Children of different ages enjoy a small playground in the middle of town
But it is not only children and youngsters who benefit from using playgrounds. Parents, aunts and uncles, carers, child-minders, companions, and others who visit a playground usually find it a good place to talk and to exchange news. Grandparents in particular seem to enjoy the playground atmosphere!
with or without grandchildren
Notice in a playground warning about the dangers of Covid-19
A scene at a larger playground, on the edge of town. There is space
and much more vegetation, including mature trees
Despite Covid-19, playgrounds continue to give pleasure, especially to those people who live in towns or cities and do not have easy access to the countryside or other “natural” open spaces. However, playgrounds themselves can provide opportunities for visitors to see animals and plants. Birds in particular are often attracted to play areas because those using them either take food to feed sparrows and pigeons or, after a snack, leave crumbs under seats which some birds eat avidly, especially in the autumn and winter when food is becoming scarce unless, of course, local residents are putting out a suitable “wild bird diet” in their gardens.
Plants often abound in playgrounds. In spring so-called “weeds” start to grow and if these are against walls or under railings they may escape cutting by the council and produce attractive flowers. As the autumn approaches and the weather becomes increasingly damp, mosses will become apparent between paving stones and algal growth (which looks like a green mould and is very granular (crumbly) when touched) flourishes and spreads in protected areas under swings, slides and roundabouts. Be wary; surfaces where algae grow can be very slippery!
Green algae under a slide in a playground
The damp, humid, conditions in autumn encourage the growth of mosses and green algae – mentioned above – together with fungi.
“Fungi” (singular “fungus”) are commonly known as ‘mushrooms’ or ‘toadstools’ but there are many types, including “moulds”, and we shall say more about them in a later blog. Those that grow on trees are called ‘bracket fungi’ and are frequently seen on branches in public places, even in towns.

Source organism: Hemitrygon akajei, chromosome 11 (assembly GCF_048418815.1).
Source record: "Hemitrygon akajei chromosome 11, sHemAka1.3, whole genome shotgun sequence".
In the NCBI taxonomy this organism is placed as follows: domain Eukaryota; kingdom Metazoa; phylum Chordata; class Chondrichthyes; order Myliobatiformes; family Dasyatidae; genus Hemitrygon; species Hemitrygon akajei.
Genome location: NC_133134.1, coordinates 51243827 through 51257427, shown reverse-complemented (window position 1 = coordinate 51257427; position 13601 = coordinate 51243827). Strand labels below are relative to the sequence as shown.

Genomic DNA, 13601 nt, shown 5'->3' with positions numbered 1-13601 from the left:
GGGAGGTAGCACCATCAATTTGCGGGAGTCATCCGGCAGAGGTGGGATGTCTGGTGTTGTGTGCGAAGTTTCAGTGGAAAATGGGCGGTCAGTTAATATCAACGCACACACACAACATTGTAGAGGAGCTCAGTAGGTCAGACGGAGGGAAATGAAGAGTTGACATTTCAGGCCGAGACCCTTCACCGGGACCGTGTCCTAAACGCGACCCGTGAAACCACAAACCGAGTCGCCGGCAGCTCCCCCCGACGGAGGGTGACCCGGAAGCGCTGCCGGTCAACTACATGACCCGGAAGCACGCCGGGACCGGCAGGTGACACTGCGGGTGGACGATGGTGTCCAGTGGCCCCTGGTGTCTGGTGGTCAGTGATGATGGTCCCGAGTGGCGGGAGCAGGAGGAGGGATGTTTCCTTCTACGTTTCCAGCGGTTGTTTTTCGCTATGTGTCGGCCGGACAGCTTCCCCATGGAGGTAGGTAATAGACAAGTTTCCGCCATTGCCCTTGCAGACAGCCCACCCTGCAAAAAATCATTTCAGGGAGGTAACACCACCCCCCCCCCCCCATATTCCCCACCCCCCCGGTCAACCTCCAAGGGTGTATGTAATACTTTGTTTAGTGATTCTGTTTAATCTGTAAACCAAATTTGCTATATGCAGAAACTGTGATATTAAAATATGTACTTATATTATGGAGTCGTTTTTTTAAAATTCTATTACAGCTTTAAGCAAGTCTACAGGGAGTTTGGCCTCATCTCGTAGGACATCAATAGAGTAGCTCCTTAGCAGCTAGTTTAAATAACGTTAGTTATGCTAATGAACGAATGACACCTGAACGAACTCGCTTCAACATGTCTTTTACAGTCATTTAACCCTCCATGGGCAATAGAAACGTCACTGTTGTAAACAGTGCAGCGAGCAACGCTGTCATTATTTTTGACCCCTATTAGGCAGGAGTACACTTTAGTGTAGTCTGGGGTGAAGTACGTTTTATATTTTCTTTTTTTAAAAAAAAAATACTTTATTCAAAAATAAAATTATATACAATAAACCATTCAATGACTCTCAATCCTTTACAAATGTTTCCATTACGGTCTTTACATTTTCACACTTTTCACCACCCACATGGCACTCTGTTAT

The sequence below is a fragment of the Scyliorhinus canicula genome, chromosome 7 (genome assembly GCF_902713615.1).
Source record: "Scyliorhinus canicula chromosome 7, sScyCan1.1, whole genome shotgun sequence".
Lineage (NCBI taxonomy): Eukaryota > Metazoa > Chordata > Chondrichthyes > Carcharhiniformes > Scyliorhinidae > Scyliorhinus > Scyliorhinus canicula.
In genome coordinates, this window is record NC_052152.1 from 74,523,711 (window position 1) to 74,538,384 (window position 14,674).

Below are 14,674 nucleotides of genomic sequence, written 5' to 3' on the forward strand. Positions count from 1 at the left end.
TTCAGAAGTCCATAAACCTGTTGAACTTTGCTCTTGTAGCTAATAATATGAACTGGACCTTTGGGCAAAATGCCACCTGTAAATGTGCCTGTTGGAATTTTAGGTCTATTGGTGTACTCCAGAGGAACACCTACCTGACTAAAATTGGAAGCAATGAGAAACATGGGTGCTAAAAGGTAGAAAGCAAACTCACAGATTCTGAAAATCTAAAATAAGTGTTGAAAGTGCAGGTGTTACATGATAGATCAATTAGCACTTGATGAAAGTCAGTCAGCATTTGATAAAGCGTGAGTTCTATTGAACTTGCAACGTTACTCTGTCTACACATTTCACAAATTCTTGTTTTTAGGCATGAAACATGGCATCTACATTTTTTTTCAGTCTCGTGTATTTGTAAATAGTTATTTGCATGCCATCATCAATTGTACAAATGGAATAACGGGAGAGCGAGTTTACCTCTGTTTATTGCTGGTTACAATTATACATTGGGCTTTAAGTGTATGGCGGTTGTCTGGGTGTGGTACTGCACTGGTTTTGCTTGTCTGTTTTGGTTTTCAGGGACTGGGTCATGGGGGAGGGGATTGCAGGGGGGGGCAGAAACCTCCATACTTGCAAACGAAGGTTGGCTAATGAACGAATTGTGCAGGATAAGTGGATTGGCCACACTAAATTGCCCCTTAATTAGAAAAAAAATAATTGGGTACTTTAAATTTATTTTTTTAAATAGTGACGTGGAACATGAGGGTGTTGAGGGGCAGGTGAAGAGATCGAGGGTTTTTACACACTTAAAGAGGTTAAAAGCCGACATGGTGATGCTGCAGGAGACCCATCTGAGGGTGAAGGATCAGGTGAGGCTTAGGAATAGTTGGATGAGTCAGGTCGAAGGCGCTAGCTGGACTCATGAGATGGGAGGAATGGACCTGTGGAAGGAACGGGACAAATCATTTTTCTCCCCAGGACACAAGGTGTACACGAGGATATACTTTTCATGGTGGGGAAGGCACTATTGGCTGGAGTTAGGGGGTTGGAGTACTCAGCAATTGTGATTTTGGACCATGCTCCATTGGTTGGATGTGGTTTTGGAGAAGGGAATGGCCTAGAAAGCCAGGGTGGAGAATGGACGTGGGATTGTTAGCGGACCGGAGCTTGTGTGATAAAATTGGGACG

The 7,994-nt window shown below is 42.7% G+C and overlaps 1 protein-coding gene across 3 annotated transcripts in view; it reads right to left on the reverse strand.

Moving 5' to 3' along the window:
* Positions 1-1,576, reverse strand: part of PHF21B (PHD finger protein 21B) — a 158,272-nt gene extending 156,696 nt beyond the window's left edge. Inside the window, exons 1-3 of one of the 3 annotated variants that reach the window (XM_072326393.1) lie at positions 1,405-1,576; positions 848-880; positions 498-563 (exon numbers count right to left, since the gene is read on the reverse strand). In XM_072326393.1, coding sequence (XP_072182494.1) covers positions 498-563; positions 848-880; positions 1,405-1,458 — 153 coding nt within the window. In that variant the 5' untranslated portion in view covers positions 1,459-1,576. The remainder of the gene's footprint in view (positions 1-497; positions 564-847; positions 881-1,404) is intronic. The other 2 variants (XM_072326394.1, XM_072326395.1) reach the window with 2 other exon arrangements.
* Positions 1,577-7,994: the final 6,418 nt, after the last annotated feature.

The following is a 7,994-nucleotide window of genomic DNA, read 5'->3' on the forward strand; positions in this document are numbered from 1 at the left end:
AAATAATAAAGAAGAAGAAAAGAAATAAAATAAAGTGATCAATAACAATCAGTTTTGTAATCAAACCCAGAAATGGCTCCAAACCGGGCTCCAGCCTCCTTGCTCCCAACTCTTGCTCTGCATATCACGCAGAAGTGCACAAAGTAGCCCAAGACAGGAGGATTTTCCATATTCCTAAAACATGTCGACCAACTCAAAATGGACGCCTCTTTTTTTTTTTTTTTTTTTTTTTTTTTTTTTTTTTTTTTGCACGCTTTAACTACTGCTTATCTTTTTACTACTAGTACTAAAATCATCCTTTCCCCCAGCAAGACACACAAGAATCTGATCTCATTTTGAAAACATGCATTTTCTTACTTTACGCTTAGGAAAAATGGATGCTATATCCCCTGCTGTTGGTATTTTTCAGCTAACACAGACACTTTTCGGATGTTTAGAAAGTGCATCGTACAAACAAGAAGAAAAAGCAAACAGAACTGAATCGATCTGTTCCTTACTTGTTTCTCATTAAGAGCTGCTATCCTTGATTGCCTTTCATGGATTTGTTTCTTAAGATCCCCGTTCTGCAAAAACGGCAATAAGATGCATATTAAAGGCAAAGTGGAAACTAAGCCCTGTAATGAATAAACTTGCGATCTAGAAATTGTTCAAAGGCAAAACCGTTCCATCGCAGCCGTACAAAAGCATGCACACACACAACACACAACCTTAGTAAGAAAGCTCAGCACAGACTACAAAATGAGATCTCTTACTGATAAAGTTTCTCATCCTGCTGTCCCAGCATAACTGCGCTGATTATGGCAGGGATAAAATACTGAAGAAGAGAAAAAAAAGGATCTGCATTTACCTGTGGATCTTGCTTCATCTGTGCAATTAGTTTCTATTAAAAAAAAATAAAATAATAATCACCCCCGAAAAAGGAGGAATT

Bracket fungi growing on an old dead tree stump in the middle of town
Margaret Cooper investigates a hole in a wall, just round the corner from the
local playground. Note the luxuriant growth of moss at her feet
hiding from predators and keeping itself moist
What we have said above is a reminder that not only do playgrounds offer hours of pleasure to children and those who accompany them but can also themselves be a good place to observe the natural world.
In succeeding blogs in this series we shall explain how you can “make Nature your playground” and thereby enjoy to the full the wider world, especially its animals and plants. We shall describe the natural history that is all around us and which you can spot on a walk in the countryside, on your way to school or to the shops, or even when looking through your kitchen window. We shall also suggest projects that you might like to do – such as the leaf-painting already described on the Haith’s website.
We should like your feedback too. Please tell us what you like about Nature. It may be seeing a robin from the window of your home or flat, or just watching leaves of different colours, green, yellow, brown or golden, falling from trees.